Tidbit #5: Keep your nose clean—One of the respondents said that at his 8th grade graduation, the principal called the boys and their parents into the library. Once there, he told the parents that they each had to pony up $200 to replace the glass that had been broken out of the Library, and he suspected these young men. The respondent said that incident changed the way he looked at things. He learned to “stay out of trouble.” It is easy to do stupid things if you just people lead you astray. To keep your nose clean, you have to be a leader and do the right things. I know you will be a lot happier if you do.

Tidbit #6: Believe more in yourself and not let yourself be swayed by peer pressure—This came up in a variety of conversations. It seems that today—as well as when we were young—peer pressure forced some to make decisions that were not good ones. One of the largest challenges in life is finally understanding that you control your life. You make the choices; you are accountable for what you do. In my vernacular, you are the puppeteer of your own life. When you allow someone or something else to dangle your strings, you will be manipulated, and you will never be free, you will never accept total responsibility, and your life will never be yours. One of the respondents, now a junior high Spanish teacher, said: “I would say that your friends in jr. high are not everything. That you probably won't even remember most of them when you're 25. So don't base your worth on how popular you are, but how many good decisions you make and people you're kind to.” So, ultimately, your life depends on the choices and decisions you make. Make good ones.

Tidbit #7: Write in a journal and make goals—I visited with an older gentleman this past weekend after he told this amazing and delightful story when he was just a boy and how he attempted to catch some pigeons. Afterwards, I asked whether he had written that down for his children and grandchildren. “No,” he said, “I have it right here” as he pointed to his head. I suspect you have probably witnessed your colleagues and maybe even your parents as they grow older that they forget things. And I suspect you have forgotten some really cool stuff that happened when you were younger. For me, I only wish I had written some of early experiences down somewhere, like in a journal. That’s where you write your goals and your dreams and then report to yourselves at the end of the year how you are doing. If you are doing it now, then begin writing in a journal, keeping track of what you have done and where you want to go. You will treasure what you write as you grow older.

Tidbit #8: Think before you do anything—I suspect you have heard this before, maybe some of you more times than once or twice. Often, some people have a tendency to declare: “I can do anything I want.” While that is true, often we don’t think about the consequences that are attached to doing anything you want to do. Plus, when you think about things and weigh the options, chances are you probably may not make that rash decision and create more problems that you really want. Thus, you won’t stick your foot in your mouth and feel foolish for making the wrong decision.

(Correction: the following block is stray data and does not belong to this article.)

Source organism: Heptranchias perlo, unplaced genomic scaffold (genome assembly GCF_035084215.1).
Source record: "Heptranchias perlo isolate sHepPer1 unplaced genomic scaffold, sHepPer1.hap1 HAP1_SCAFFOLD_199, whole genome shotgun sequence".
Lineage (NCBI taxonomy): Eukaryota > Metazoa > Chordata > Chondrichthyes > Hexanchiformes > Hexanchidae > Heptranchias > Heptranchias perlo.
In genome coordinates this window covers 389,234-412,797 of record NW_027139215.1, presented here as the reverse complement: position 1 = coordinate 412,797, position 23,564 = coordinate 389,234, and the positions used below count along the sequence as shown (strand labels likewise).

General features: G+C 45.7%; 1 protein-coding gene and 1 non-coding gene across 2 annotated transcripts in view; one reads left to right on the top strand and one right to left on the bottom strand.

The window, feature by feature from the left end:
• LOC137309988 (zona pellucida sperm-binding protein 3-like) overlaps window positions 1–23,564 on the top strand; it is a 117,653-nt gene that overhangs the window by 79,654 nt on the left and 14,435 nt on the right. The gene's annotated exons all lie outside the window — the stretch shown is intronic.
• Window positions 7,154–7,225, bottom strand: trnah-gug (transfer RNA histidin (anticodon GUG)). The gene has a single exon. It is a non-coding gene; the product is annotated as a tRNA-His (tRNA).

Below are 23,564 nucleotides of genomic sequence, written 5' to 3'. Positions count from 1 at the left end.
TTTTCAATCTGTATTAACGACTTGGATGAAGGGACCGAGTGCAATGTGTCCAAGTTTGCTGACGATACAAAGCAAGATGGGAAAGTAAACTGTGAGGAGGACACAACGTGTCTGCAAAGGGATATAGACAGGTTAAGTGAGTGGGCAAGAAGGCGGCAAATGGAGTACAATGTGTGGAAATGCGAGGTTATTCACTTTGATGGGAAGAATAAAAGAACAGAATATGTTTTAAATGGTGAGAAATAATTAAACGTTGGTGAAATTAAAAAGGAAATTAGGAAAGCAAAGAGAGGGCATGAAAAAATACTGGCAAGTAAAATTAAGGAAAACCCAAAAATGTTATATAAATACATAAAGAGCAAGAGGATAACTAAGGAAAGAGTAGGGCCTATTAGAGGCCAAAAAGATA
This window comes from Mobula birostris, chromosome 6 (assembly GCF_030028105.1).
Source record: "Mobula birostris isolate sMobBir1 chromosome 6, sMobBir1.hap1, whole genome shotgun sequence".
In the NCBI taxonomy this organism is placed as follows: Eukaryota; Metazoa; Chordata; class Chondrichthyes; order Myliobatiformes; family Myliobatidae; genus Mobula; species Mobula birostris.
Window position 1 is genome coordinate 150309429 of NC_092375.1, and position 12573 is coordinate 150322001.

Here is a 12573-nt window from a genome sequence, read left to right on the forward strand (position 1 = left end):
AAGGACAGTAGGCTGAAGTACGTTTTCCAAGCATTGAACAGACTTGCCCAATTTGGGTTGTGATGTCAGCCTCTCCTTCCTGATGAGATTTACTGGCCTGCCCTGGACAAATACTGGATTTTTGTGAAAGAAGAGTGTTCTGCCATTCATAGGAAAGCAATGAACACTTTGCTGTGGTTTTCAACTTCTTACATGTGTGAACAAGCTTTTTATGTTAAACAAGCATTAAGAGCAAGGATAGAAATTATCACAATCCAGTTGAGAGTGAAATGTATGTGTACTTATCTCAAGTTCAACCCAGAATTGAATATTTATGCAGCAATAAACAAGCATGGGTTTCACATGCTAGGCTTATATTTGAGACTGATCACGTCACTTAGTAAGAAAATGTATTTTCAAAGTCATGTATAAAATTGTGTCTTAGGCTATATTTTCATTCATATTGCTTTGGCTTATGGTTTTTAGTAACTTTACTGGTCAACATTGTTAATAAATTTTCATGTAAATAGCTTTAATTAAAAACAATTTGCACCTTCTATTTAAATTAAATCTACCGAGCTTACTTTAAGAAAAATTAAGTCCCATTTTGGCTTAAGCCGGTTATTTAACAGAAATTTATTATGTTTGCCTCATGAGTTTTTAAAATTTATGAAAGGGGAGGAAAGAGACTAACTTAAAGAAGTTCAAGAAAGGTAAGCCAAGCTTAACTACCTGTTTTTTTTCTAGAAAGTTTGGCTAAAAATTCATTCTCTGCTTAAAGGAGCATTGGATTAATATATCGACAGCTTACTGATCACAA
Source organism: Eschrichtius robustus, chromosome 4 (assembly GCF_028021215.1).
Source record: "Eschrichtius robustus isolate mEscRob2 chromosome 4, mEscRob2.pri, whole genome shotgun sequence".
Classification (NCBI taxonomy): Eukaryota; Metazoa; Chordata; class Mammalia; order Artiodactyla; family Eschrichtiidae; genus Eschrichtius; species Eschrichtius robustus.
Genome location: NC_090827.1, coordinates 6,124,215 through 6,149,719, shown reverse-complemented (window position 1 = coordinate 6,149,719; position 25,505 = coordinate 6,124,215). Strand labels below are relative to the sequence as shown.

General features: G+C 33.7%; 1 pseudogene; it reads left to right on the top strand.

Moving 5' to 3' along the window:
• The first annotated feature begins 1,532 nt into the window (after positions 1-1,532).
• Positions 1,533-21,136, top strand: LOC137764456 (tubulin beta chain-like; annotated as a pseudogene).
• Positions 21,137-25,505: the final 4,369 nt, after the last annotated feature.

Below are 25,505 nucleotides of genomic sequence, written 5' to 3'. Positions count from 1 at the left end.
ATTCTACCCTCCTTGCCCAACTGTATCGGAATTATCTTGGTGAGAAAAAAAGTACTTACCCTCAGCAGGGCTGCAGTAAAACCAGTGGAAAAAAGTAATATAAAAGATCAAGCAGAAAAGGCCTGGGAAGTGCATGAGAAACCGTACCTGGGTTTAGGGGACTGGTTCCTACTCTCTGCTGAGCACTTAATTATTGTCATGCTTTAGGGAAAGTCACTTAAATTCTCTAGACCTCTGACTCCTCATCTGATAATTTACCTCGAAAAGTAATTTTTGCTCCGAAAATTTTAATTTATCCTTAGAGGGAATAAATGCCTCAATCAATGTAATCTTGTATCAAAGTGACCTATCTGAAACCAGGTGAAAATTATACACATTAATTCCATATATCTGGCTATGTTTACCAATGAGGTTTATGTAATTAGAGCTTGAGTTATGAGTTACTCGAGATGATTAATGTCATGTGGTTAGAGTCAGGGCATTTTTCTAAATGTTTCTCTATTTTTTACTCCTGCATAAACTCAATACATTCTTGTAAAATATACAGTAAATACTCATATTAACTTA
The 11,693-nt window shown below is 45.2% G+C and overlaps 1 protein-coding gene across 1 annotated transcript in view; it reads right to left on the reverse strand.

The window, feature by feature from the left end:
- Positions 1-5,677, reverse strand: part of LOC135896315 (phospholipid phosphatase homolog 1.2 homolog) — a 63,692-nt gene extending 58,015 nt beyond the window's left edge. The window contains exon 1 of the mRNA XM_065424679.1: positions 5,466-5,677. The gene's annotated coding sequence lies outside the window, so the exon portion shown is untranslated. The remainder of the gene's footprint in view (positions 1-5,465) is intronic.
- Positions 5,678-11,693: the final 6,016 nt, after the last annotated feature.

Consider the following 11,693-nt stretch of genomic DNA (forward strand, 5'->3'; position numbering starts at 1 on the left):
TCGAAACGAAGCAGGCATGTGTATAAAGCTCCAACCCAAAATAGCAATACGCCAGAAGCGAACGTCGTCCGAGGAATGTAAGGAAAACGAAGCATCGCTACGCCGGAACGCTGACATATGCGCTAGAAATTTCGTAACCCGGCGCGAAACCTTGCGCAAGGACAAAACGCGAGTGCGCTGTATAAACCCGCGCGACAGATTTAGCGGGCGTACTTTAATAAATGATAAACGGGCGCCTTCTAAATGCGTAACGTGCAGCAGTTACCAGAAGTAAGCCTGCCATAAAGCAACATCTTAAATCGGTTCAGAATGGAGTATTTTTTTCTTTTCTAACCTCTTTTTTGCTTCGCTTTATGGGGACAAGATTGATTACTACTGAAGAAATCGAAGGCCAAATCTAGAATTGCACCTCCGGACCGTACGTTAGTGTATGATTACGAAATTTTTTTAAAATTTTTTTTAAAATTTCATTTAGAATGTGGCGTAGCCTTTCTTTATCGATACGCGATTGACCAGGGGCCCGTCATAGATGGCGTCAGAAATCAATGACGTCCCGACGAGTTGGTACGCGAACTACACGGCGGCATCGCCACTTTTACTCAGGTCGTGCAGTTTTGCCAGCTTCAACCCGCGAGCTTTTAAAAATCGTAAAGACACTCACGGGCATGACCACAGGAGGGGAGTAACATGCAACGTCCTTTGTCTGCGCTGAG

Tidbit #9: Learn a foreign language—Why in the world would someone say this? First of all, we live in a global society, and times are a changing. For me, I learned a whole lot more about English—remember I am an English teacher—learning Spanish than I ever did in school. Why? Because other languages require you know about indirect objects and pronouns and verbs and nouns because they change, depending on the gender and the number. Since I have learned Spanish, I have used it in every single job I have ever had. People say if you learn three languages you are trilingual; two languages, bilingual; one language, you are an American. It is my opinion that we begin teaching foreign languages in first grade and continue forward.

Tidbit #10: Be a vigorous participant in everything you do—What do I mean by this? I don’t mean being passive or even passive aggressive, which has become the norm in so many lives today. Being a vigorous participant is taking hold of something and seeing it through. Being a vigorous participant means that you raise your hand in class, ask questions. Being a vigorous participant means that you go to meetings, volunteer to be a part of things, and complete the task. Being a vigorous participant means that you need to “work hard.” As one young mother wrote: “They are now going into 9th grade. There is NO slacking off! Beginning now, every grade you get will be seen on the application you submit to your the colleges you apply to. Realize that, although 9th grade may not seem like such a big deal, it actually will be a determining factor in how you succeed the rest of your high school career. Be involved in all school activities. Focus. And remember, EVERYTHING COUNTS!” You just need to do the do….

Finally, I truly believe that as you move on with your life, open your eyes, and look for the good in everyone and try to be the best you can be, your very best—not hers or his or theirs—your life will be happier, more complete, and more balance. But in the end, it’s really all up to you.